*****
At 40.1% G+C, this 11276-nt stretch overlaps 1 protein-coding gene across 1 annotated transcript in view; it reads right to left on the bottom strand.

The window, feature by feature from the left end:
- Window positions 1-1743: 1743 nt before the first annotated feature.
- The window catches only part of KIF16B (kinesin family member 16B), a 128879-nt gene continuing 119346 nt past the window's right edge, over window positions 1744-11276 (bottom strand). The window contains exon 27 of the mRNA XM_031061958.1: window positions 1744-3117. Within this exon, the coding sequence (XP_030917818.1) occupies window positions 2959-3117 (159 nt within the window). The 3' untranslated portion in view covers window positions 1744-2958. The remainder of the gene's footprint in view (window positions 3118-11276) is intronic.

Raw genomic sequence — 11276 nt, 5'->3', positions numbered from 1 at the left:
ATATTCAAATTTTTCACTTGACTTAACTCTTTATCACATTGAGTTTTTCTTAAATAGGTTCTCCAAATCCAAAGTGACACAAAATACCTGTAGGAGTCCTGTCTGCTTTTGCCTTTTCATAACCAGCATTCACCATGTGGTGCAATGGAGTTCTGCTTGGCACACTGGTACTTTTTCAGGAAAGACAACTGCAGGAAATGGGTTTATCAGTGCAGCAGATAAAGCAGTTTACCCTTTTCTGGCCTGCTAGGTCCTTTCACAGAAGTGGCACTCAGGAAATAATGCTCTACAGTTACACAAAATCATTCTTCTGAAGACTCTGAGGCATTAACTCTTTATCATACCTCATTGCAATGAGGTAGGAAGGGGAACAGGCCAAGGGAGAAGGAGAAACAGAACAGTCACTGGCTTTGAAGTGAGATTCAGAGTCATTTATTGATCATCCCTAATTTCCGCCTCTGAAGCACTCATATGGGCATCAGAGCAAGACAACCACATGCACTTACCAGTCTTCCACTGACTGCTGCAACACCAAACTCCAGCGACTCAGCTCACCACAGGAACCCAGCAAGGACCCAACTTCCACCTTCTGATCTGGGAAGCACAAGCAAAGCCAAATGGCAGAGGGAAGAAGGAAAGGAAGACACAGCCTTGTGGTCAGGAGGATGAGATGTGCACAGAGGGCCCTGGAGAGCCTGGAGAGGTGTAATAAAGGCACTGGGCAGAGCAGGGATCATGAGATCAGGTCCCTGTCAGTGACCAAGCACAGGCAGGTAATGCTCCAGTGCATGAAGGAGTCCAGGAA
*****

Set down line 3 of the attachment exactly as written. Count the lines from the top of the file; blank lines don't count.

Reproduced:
- Window positions 1-1743: 1743 nt before the first annotated feature.